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Wednesday 11 December 2019

'Parachute man' looks to be FG's favourite for Aras

But the party is still keeping its options open in the contest for its golden nomination, writes Eamon Delaney

The ongoing presidential contest is still very much dominated by the question of who Fine Gael will pick and, although the choice of four candidates is still an embarrassment of riches, it is also in danger of bringing paralysis to the party and utter confusion as to who can bring home the Aras bacon for the Blueshirts. And for the first time in their long and chequered history.

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The rank and file would love a signal from the all-wise leadership of the party as to who to plump for, but this isn't going to happen. Enda Kenny has repeatedly said that there should be a fair and open contest for the party's golden nomination -- and why not, given how the wide choice of possibilities has milked all the publicity and attention and shown just how much the party now dominates the political landscape. It has also galvanised the party grassroots and given them the prospect of another bracing political outing.

However, although the leadership hasn't given a clear signal, it is now fairly obvious that their choice is, or certainly was, the parachute man Pat Cox. There is no way a wily veteran like Cox would have become involved unless he got this signal. But the leadership have played a superb game and kept all their options open, with the field now featuring a string of different FG prototypes, with the country head girl, Mairead McGuinness, straight-talking Dub Gay Mitchell, horsey Avril Doyle and new boy Cox. The arrival of Cox may have upset some of the party faithful, but he is a spiritual FGer and a useful asset.

Doubts about his Europhile background will subside. After all, he's hardly responsible for the volte face by the French and Germans about European unity. And better to have a man who knows the ropes out there. A 'gamekeeper turned poacher', so to speak.

But the bottom line for the leadership, and for the party in general, is that they want a winner. So it doesn't matter how cool or arrogant Cox might be at times -- if he brings FG to the Aras, then that's all that matters. But the party doesn't know yet if he has that winning quality. It is waiting for him to catch fire, as well he might with a campaign under way. Meanwhile, out of such uncertainty but also fairness, the party is entertaining the prospect of one of the other candidates.

Most of the parliamentary party continue to hold their counsel, which can hardly please the candidates.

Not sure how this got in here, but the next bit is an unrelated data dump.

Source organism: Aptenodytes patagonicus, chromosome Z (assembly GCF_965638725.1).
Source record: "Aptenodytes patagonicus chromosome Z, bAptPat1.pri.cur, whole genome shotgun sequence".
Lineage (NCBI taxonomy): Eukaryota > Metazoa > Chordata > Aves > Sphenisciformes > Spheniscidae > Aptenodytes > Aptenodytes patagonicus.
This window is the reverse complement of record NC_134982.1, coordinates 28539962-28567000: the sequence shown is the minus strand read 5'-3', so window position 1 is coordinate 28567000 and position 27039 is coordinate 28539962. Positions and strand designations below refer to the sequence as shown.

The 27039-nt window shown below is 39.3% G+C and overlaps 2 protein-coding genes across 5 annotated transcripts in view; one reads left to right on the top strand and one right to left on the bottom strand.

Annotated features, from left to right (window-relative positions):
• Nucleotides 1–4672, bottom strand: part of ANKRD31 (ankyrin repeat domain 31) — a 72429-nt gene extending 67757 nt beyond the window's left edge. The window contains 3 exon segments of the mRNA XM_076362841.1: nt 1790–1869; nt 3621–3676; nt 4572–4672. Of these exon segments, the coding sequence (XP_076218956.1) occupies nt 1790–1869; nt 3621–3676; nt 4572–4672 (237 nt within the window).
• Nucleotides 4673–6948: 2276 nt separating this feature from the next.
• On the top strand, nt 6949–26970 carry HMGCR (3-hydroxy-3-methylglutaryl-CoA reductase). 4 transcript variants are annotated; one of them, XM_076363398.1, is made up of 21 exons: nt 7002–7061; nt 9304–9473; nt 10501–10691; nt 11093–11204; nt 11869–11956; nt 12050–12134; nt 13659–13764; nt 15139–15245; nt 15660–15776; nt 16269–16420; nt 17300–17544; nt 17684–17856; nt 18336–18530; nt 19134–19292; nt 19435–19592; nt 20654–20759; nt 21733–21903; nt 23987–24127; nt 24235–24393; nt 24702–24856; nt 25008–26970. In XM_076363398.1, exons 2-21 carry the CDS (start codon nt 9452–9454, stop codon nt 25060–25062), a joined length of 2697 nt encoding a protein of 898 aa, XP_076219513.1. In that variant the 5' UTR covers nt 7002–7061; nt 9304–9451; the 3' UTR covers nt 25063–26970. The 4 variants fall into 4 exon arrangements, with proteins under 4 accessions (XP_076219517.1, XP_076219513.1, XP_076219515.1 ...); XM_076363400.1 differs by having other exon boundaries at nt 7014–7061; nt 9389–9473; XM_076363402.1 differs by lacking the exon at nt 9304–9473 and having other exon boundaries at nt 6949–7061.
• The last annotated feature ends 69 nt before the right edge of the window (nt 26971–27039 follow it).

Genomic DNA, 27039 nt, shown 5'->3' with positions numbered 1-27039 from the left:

So, if it's not Cox for the FG nomination, the polls say it's Mairead McGuinness. She is a popular party personality and could easily win it, if the grassroots got behind her. Her triumph in the European elections was a major fillip for FG in 2004, and for Kenny personally, and the qualities she then brought to revitalise a still wounded party could stand to her in a presidential contest.

She is hard-working, determined, a big vote-getter, and has a thorough grounding in the new rural modern Ireland. So the party has quite a choice.

As for the others, it is hard to see them picking up steam. Gay Mitchell has also been a big vote-getter, but that was in Dublin. And though he would be my pick, his 'Dubness' seems to be a deterrent, as does his direct personality. At least that is the conventional wisdom. It makes the party pollsters nervous. They want a national emollient.

And as for the patrician Avril Doyle, how can you take seriously a candidate whose main claim to fame is that she also went for the FG presidential nomination in 1997? And seems to have not done a whole lot since.

So the realistic FG call is between Cox and McGuinness, and we are focusing on FG here because the contest is FG's to lose. Not that it will be a pushover, by any means.

Labour's Michael D Higgins could blossom as the genial, white-haired seer that the confused punters warm to, and Dragons' Den star Sean Gallagher will challenge as a plucky independent. However, if anything has been proved by the recent jostlings, it is the near impossibility of an independent getting a proper shot.

Norris has slowly imploded, and Niall O'Dowd has withdrawn, rightly claiming that even if he got a nomination he would need a king's ransom just to campaign. His reckoning was about €700,000. So, even if nominated, Sean Gallagher and Mary Davis would need deep pockets to fight the party system. Not even FF can afford that sort of money now. But then, that particular brand remains so toxic that even if FF put up Nelson Mandela, it would still be run out of town.

Sunday Independent

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